When the Indianapolis Zoo designed its Cheetah: The Race for Survival exhibit, which opened in 2010, the planners included something never before seen in this kind of setting. The objective is to get young visitors interested in the world’s fastest land animal and to generate funds that would directly go to the Cheetah Conservation Fund (CCF) in Namibia. CCF founder and two-time Indianapolis Prize Finalist Dr. Laurie Marker consulted the Zoo on the exhibit.
Zoo visitors pay 50 cents to enter the track and try and outrun the 60 miles per hour light array that duplicates a cheetah’s speed, all the while listening to audio messages about the speed and grace of the cheetah. Race-a-Cheetah also benefitted from a donation from someone who knows and admires superior speed when he sees it — 2011 NASCAR Sprint Cup Champion (and Hoosier) Tony Stewart, whose Tony Stewart Foundation supports educational programming at the Indianapolis Zoo. Thus was born the concept of demonstrating just how fast a cheetah can run (and how and why they need to be that quick), while also telling the story of how researchers are working to save them in Africa.Beyond direct cheetah conservation, the Race-a-Cheetah funds also help the CCF raise Kangal dogs. CCF staffers train the dogs to guard livestock for the farmers and ranchers in Namibia. The dogs protect the sheep and goats from the cheetahs, which occasionally attack domestic animals, which means the humans won’t have to kill the cheetahs to protect their property and livelihoods. The Zoo also features a daily Kangal dog chat (seasonal) in another section of the cheetah exhibit.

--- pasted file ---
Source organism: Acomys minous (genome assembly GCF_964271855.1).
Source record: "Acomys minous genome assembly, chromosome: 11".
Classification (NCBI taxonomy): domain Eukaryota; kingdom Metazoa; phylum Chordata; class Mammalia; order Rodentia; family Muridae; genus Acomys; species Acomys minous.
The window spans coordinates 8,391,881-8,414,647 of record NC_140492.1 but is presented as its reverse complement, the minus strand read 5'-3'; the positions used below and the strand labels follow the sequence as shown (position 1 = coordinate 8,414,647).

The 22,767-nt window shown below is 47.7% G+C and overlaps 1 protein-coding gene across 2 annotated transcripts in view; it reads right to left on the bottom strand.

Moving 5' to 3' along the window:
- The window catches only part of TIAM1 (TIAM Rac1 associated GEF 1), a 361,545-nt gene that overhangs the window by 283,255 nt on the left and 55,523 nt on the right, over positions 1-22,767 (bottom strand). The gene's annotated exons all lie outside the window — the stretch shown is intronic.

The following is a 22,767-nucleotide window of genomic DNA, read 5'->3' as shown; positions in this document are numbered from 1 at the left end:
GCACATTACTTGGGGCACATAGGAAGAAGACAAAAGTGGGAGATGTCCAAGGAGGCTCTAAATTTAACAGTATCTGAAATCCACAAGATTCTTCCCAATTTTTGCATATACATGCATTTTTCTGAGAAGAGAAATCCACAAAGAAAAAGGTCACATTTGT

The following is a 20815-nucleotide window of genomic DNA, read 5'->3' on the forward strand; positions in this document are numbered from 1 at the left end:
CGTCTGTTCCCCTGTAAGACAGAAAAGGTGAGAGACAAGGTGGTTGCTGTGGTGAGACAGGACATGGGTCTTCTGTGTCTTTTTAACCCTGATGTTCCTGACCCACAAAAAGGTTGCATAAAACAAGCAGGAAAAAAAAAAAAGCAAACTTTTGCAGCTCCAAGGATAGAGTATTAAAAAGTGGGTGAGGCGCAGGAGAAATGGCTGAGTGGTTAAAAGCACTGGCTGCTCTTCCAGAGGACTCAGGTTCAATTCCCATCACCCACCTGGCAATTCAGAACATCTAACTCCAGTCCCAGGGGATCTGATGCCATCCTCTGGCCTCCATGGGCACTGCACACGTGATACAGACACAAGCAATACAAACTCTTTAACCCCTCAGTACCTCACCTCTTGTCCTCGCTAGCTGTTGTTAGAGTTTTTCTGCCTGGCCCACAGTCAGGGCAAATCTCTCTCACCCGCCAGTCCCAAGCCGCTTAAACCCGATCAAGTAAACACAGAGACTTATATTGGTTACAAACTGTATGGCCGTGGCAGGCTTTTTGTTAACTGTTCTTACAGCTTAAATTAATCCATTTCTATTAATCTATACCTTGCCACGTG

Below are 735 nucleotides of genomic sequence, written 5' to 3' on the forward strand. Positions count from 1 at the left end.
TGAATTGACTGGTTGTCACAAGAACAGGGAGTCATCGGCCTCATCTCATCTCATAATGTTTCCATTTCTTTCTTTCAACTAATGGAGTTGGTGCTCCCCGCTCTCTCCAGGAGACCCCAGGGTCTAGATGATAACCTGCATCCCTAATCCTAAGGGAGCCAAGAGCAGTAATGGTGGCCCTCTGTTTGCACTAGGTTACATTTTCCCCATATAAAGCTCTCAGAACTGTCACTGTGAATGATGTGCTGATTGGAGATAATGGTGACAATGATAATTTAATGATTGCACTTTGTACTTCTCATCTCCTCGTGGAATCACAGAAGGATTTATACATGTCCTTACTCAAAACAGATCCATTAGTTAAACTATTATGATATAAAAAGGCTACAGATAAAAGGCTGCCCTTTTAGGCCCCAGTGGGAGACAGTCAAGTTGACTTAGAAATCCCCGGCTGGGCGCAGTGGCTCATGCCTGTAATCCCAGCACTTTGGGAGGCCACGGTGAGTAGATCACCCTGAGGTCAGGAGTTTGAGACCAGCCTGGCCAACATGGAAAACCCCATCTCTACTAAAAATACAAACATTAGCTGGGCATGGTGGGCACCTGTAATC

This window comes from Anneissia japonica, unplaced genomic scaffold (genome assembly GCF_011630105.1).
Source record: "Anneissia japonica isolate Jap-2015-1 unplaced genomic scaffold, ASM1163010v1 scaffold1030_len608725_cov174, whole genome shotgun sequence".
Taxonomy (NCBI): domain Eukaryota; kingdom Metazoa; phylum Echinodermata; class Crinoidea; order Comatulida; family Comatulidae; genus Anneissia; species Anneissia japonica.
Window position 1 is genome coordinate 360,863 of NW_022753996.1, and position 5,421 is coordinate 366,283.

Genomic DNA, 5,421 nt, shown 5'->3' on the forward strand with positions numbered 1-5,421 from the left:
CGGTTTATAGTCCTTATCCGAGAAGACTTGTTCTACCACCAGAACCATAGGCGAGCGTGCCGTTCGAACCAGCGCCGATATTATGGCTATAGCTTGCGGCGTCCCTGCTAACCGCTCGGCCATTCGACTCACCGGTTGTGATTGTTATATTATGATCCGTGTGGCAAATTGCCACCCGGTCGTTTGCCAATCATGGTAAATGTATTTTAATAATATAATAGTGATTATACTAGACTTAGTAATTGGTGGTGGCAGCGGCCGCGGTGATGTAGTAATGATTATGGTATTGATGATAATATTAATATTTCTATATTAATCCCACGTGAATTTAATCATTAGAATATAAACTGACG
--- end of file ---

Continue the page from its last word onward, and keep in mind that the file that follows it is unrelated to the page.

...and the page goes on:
The Indianapolis Zoo is proud to support The Dian Fossey Gorilla Fund International. Dian Fossey was a true conservation hero who fought to preserve and protect mountain gorillas. She was killed in her cabin in Karisoke in 1985.
Her legacy remains alive every day as staff and volunteers dedicate themselves to protecting the highly endangered mountain gorilla in Rwanda and Grauer’s gorilla in the Democratic Republic of Congo. The staff studies the gorillas’ behavior, monitors their health and works with local communities in areas surrounding where the animals live.
The Fossey Fund works with people in Africa who share the same ecosystem with the gorillas. The fund provides conservation education to the communities in an effort to reduce threat, seek alternative resources and encourage anti-poaching efforts.
Mike Crowther, the Zoo’s chief executive officer, serves on the board of trustees of The Dian Fossey Gorilla Fund International. In 2016, actor Sigourney Weaver — who has served as The Fossey Fund’s Honorary Chair since her starring role in “Gorillas in the Mist” — received the Jane Alexander Global Wildlife Ambassador Award for her work advocating for the endangered apes.